Thursday, January 24, 2013

Something Big Was Eating Tetrapods and Fish in the Wujiapingian Permian of Russian

Upper Permian vertebrate coprolites from Vyazniki and Gorokhovets, Vyatkian Regional Stage, Russian Platform


1. Krzysztof Owock (a)
2. Grzegorz Niedźwiedzki (b, c, *)
3. Andrey G. Sennikov (d)
4. Valeriy K. Golubev (d)
5. Katarzyna Janiszewska (a)
6. Tomasz Sulej (a)


a. Institute of Paleobiology, Polish Academy of Sciences, Twarda 51/55, 00-818, Warsaw, Poland

b. Department of Organismal Biology, Uppsala University, Norbyvägen 18A, 752 36
Uppsala, Sweden

c. Department of Paleobiology and Evolution, Faculty of Biology, University of Warsaw, Stefana Banacha 2, 02-097 Warsaw, Poland

d. Borissiak Paleontological Institute, Russian Academy of Sciences, Profsoyuznaya 123, Moscow, 117997 Russia,

*. Corresponding author. Email:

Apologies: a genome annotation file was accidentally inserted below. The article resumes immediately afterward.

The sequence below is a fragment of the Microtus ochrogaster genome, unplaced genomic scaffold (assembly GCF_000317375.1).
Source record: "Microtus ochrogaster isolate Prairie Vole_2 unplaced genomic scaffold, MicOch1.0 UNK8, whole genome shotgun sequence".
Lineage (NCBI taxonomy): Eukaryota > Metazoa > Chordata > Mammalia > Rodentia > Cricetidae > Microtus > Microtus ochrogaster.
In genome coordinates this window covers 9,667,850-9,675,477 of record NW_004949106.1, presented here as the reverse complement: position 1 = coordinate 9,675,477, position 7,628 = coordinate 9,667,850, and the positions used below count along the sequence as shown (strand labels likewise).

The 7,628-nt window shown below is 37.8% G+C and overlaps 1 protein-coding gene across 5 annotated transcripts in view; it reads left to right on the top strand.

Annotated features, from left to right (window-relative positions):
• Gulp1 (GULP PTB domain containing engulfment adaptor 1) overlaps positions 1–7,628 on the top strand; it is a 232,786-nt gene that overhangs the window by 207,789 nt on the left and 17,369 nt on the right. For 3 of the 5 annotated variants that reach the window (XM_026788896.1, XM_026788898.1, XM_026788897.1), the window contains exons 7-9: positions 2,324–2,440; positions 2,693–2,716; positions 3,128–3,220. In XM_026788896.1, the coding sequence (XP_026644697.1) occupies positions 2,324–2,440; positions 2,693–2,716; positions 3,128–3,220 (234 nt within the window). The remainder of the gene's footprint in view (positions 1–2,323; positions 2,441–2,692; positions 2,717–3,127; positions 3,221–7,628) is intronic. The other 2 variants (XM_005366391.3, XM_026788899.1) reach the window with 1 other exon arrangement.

Numerous coprolites have been found in the Vyazniki and Gorokhovets localities of European Russia. Five identified coprolite-bearing horizons occur in the upper Permian deposits of the Vyatkian Regional Stage. Coprolites were collected from mudstone with a coprolite breccia-like layer and also from intraformational conglomerates that were deposited in a floodplain and overbank environment. Two coprolite morphotypes (A and B) are recognized from size and shape analysis of 32 specimens. Morphotype A has long, nonsegmented feces. Smaller, cylindrical or tubular-shaped coprolites of morphotype B are commonly segmented. SEM images of the coprolite matrix show spheres and thinwalled vesicles with diameters 0.5–4 μm. Electron Micro Probe (EMP) analyses of polished thin sections show microcrystalline carbonate-fluoride-bearing calcium phosphate with small amounts of calcium replaced in the crystal lattice. Optical microscopy and EMP investigations show that iron and manganese oxides are responsible for elevated iron and manganese concentrations in the bulk mass of coprolites. Other metals (V, Ni) can be associated with oxides forming spheroids with diameters 3–10 μm. REEs (rare earth elements, U, and other trace element concentrations suggest significant eolian sediment input to the burial environment of the coprolites. The scats contain fish scales and bones of tetrapods (amphibians or reptiles). In one large-sized coprolite, a small fragment of therapsid bone was also found. Both morphotypes are matched to carnivorous taxa within the Archosaurus rossicus zone of the Eastern Europe. The size and shape of the best-preserved specimens suggest that they were possibly produced by a large therapsid, anthracosaur, or early archosauromorph predator.

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